Going through a divorce when children are involved is a challenging undertaking. It becomes even more challenging when you have a child who has special needs. The unique needs of the child must be a central factor in all decisions made for the parenting plan. There are several categories that might need to be decided upon.
First, the parenting time schedule must be set depending on the ability of each parent to provide the care the child needs. Children who have specialized medical equipment may need someone who is trained on the usage. If both parents aren't, one parent might have to assume primary responsibilities. The other parent would either need to go through the training or have their time with the child with the other parent nearby.
Second, the decision-making process for the child must be set. This is especially important if there are often split-second decisions, such as those surrounding medical care, that must be made. It must be clear who will make which decisions for the kids. Think about medical, school and similar decisions that might come up while your child is a minor.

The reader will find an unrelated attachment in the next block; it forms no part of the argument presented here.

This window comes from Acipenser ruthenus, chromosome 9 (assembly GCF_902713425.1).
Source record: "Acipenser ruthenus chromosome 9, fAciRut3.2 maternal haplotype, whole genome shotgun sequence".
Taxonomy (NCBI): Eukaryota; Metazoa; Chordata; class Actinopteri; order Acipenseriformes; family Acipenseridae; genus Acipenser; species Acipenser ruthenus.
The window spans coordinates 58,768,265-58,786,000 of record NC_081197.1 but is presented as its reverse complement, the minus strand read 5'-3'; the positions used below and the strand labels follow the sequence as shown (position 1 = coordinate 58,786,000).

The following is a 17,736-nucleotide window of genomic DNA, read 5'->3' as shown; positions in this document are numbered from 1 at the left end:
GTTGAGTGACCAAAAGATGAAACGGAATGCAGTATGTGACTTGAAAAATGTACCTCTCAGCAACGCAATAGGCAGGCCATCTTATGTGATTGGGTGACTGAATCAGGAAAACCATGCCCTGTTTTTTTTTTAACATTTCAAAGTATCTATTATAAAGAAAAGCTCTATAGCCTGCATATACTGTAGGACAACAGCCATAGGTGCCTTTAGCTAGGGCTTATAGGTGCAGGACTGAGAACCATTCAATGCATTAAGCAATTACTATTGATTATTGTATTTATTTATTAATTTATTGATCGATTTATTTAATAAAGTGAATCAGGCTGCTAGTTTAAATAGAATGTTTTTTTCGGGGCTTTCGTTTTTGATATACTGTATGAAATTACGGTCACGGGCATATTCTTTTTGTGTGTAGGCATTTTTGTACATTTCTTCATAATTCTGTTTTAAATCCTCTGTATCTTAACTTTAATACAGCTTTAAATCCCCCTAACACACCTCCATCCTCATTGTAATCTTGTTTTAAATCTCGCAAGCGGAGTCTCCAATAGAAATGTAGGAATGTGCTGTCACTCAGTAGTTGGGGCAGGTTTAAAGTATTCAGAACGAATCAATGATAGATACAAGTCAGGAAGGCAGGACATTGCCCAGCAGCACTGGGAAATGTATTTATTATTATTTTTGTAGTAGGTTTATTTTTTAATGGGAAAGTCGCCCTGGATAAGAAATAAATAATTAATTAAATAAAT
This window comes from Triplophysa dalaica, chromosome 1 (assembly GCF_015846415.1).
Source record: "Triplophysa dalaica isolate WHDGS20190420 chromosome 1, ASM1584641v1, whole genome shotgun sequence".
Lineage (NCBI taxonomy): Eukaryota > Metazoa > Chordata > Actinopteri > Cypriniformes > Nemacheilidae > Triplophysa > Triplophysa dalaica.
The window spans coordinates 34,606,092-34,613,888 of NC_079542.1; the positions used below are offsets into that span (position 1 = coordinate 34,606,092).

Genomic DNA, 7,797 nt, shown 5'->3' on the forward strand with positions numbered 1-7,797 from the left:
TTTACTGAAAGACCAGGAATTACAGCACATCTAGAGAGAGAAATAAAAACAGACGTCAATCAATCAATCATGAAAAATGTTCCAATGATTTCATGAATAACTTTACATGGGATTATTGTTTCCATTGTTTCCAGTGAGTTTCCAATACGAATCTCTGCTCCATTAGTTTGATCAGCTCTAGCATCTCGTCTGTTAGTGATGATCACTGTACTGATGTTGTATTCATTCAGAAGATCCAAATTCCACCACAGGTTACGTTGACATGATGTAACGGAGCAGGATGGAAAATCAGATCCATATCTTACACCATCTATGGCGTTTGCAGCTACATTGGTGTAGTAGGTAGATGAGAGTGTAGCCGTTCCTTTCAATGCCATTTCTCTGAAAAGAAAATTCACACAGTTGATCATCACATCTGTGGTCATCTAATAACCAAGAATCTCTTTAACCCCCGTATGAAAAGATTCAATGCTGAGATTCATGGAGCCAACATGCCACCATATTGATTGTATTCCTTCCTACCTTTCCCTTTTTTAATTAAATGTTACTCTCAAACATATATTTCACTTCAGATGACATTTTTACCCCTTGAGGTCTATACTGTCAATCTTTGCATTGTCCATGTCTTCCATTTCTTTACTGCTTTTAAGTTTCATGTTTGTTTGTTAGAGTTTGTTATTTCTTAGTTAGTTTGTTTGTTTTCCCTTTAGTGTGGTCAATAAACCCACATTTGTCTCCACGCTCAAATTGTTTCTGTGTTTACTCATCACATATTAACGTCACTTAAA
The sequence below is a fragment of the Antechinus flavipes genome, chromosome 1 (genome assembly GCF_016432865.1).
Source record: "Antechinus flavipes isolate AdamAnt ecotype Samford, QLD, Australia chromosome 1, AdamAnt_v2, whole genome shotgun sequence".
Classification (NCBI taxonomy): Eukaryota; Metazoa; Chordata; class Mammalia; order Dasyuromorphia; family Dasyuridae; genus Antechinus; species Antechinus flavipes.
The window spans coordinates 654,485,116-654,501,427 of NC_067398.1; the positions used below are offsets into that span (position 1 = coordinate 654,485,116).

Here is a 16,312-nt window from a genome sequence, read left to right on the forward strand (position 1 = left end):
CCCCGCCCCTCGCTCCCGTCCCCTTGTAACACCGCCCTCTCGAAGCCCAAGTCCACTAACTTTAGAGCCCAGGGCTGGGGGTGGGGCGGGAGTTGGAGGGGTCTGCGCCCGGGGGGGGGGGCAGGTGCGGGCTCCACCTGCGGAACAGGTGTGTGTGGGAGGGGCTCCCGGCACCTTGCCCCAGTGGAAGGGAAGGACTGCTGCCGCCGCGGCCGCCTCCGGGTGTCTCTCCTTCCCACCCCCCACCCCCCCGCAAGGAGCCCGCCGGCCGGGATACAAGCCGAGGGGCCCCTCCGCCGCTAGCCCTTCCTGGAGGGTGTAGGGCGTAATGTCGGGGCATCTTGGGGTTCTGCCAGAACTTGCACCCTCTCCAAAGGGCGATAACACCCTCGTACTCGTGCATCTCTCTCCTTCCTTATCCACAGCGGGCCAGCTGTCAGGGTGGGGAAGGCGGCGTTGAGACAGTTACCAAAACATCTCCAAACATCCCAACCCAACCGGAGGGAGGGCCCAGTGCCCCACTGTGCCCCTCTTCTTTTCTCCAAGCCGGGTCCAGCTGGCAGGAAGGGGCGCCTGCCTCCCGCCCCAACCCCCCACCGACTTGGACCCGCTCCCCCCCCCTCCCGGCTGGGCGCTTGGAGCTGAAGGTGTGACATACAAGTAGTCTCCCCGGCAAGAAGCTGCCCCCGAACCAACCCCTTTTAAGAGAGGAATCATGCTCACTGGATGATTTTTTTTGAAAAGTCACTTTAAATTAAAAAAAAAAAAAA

Third, long-term care plans might be necessary because some children who have special needs will need care for life. Determining how this will occur and how each parent will support the child can help take the guesswork out of the situation.
You also need to consider things like transportation for the child and how the care team will handle the custody situation. For example, determine whether each parent will have a team or if the same team will rotate between homes. All the decisions you make should be included in the parenting plan.